Join in & help support Mazatlan4Rent and their team this year with the gift of giving.
Every year during the holiday season Mazatlan4Rent, clients and guests come together to host a special day of gift giving and celebration to a local orphanage here in Mazatlan called “Rancho de Los Ninos”
100% of all donations collected will go to the support of this event. Please join us in our effort to make this a special year for the kids.
To make your donation please follow the link below:
More than 150,000 Americans safely visit Mexico every day. And while the media sensationalizes stories of violence in Mexico, Mexico is safer than many major U.S. cities. Travelers feel relatively safe visiting popular U.S. cities like Miami, Philadelphia, Chicago, New Orleans, Washington D.C, or Atlanta. Visitors from around the world enjoy these vibrant cities in relative, reasonable safety. Yet each of these cities is statistically less safe than Mexico.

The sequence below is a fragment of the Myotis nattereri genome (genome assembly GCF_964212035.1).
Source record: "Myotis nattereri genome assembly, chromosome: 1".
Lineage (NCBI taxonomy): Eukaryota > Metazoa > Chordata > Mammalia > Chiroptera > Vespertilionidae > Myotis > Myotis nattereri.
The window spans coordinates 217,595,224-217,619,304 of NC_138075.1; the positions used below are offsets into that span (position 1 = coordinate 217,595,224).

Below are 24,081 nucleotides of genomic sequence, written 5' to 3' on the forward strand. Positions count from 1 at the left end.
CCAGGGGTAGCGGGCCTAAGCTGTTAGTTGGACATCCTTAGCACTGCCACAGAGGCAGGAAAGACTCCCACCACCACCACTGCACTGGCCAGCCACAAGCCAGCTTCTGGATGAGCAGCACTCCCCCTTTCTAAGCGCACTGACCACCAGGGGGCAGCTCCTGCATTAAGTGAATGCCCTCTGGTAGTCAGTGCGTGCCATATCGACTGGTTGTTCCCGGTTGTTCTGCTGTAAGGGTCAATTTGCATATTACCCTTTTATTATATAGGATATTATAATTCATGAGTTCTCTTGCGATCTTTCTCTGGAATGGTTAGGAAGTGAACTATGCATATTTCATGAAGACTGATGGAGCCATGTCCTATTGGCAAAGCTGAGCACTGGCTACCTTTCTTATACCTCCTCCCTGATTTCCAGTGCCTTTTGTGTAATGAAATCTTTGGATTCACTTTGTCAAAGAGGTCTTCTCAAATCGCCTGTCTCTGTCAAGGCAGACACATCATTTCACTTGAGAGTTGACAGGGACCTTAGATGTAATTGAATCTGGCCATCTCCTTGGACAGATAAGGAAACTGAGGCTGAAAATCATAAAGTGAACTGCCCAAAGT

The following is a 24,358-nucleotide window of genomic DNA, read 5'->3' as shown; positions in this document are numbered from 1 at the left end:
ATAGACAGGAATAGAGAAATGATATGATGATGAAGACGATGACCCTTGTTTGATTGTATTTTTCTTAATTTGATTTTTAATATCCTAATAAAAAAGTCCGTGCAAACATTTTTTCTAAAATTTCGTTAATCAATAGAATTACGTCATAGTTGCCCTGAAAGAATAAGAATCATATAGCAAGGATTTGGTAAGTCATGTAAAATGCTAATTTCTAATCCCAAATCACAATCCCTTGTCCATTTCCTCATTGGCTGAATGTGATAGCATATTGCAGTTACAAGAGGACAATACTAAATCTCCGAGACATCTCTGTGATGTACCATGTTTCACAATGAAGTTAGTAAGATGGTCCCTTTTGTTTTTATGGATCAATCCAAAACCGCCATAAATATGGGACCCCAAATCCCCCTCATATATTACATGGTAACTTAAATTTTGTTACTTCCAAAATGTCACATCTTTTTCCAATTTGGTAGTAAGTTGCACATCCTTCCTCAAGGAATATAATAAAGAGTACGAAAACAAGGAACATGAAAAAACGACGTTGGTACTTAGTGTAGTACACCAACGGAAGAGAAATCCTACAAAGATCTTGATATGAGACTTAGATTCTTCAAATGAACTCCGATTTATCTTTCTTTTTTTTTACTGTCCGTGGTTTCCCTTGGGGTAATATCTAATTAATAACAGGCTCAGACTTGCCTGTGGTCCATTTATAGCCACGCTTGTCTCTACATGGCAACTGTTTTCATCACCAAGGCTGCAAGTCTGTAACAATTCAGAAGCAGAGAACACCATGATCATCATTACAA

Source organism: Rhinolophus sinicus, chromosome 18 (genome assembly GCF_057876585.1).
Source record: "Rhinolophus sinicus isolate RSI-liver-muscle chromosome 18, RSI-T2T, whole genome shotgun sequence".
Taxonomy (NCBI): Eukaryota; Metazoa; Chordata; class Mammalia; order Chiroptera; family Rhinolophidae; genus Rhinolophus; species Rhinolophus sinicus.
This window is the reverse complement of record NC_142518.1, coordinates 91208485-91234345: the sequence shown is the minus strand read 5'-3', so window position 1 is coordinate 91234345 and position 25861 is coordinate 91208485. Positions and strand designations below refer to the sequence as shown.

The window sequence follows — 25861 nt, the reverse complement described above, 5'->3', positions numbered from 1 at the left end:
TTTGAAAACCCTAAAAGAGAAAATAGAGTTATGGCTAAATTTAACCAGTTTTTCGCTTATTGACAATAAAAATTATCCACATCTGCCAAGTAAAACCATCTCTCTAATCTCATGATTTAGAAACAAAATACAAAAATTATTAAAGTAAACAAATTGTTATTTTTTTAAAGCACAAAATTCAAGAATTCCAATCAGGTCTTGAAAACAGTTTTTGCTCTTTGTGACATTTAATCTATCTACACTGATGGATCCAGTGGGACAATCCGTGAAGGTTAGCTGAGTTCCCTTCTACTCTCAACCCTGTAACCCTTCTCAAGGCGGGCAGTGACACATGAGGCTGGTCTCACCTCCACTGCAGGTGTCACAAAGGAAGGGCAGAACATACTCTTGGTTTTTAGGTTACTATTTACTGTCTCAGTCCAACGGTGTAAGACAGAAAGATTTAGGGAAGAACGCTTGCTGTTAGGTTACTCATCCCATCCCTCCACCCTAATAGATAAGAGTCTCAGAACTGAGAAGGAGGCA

For More Information go to: http://www.banderasnews.com/1308/to-amar-how-safe-is-mexico.htm#.U5yVHH2GGR4.facebook
Cruise lines have stayed away from Mazatlan, Mexico for several years, largely due to concerns the cruise experience might include a visit from a dangerous drug lord. With crime rates down in Mexico, west coast cruise ship itineraries are now returning to Mazatlan.
Cruise lines had steered away from the port because of safety issues. There was no way that they would endanger the lives of their passengers by dropping them off at an unsafe place. The move was primarily a precaution as drug lord activity was happening far to the north of Mazatlan.
"We understand that travel agents and providers have a duty to inform their customers, but we feel as if we have been unfairly singled out as an unsafe destination," said Julio Birrueta, spokesperson for the Mazatlan Tourism Trust, according to Caribbean News Digital.
Indeed, I walked the streets of Mazatlan at 3 a.m. with no problem on a recent trip. We explored the area during the Day of the Dead stroll and festivities in 2011, at the height of drug lord mania in the travel world. Held in Mazatlan's old historic district, the centuries-old tradition, also called All Souls Day, honors those who have died with a Mardi Gras-like walking procession through town.